The World Bank April 4 posted a detailed database on freedom of information laws in 88 countries.
The Bank does not rate or rank the countries, but the database is expected to be a trove of information for comparative research. The Bank now is moving into research on FOI implementation issues.
The database collects information about FOI laws in seven broad categories with 30 subcategories.
The broad categories are:
– legal framework,
– coverage of information,
– procedures for accessing information,
– exemptions to disclosure requirements,
– enforcement mechanism,
– deadlines for release of information and
– sanctions for non-compliance.
The full list of categories is here.
The countries selected do not all have freedom of information laws. Nor were all countries with FOI laws included.
The Bank’s aim was to create a “sample” — intentionally weighted with less developed counties and identical to the list used for other data-gathering for the umbrella project on “public accountability.” The group includes 75 countries with either a constitutional requirement of access to information or a separate law specifying access to information, and of those countries, there are 61 countries with a separate law specifying access to information. (Data is currently not posted on a handful of countries.)
As part of the overall project, the Bank has assembled information on asset disclosure rules for public officials, released last year, and is gathering information on conflict of information rules, expected out in June.
No Public Scoring
The Bank has conducted analysis on the data, including scoring each country, but will not release that information externally.
The Bank for internal purposes scored each of the 30 subcategories “yes” (1), or “no” (0). Averages were then figured and specific aspects of FOI legal frameworks for each country were rated on a 1-5 scale.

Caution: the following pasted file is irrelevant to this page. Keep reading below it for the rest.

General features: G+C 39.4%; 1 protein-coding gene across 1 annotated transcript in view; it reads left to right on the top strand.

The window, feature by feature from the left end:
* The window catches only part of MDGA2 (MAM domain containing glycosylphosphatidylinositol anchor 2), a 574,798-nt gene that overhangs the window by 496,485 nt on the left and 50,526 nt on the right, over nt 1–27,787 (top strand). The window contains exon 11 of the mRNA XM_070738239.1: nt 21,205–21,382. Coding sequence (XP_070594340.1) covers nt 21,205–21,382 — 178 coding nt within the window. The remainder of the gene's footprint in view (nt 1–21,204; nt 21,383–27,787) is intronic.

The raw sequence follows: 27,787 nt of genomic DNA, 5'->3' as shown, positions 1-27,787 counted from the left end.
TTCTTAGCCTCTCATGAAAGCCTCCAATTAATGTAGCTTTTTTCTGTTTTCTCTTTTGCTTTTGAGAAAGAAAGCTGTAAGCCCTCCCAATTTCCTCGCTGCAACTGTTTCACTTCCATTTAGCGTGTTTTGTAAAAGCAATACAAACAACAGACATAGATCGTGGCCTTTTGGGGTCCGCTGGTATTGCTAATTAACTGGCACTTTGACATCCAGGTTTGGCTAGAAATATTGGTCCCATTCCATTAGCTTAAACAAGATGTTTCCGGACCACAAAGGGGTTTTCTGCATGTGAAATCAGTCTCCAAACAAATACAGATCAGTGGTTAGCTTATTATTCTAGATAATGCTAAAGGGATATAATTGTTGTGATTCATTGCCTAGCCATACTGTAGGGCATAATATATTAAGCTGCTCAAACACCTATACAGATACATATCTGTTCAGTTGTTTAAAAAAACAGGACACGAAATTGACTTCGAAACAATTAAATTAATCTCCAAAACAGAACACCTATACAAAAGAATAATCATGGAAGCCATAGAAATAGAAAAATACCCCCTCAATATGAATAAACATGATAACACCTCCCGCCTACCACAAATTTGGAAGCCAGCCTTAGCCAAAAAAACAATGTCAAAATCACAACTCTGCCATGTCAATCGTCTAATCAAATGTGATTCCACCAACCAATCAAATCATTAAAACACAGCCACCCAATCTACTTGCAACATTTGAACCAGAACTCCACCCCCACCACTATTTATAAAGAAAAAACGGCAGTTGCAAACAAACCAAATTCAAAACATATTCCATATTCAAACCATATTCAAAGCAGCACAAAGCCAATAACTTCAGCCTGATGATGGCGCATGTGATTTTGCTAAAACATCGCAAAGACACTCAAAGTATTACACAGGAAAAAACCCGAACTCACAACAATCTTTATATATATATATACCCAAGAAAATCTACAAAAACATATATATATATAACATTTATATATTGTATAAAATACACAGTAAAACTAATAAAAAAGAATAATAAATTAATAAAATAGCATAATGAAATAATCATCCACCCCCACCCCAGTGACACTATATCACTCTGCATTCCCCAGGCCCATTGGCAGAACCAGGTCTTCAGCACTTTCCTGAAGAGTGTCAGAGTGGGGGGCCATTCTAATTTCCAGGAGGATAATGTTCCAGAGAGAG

But a Bank official explained that the numerical data provides only a partial picture of the full FOI environment. So the ratings will be used internally to help educate Bank officials about individual countries.
The best straight peek into the material is a page listing all the countries. Click on a country and then on “freedom of information.” All the data displays in one file, although this may change soon to show the categories first with another click to the data itself.
All the data will be downloadable, but not quite yet. The “quick download” feature for individual country data isn’t working yet either. But a download of individual country data is possible from the right side of each country page.
Also, some charts that have been created based on the aggregated data are about to be posted. They will look at such things as the use of different oversight regimes across different regions.
The Bank’s external website does not link directly to the country laws, barred from doing so by Bank lawyers with copyright concerns. Instead, a section on “Legal Sources” contains links to country institutions where the laws can be accessed.
Development of the database has taken more than four years, begun with a pilot in 2006 with fits and starts due to data accuracy issues. Eventually the Bank turned to local experts to provide the raw material. Bank officials could give no specific cost estimate.
The work was done by the at the Public Accountability Mechanisms (PAM) Initiative of the World Bank Public Sector Governance Group, and the project is now headed by Stephanie Trapnell.
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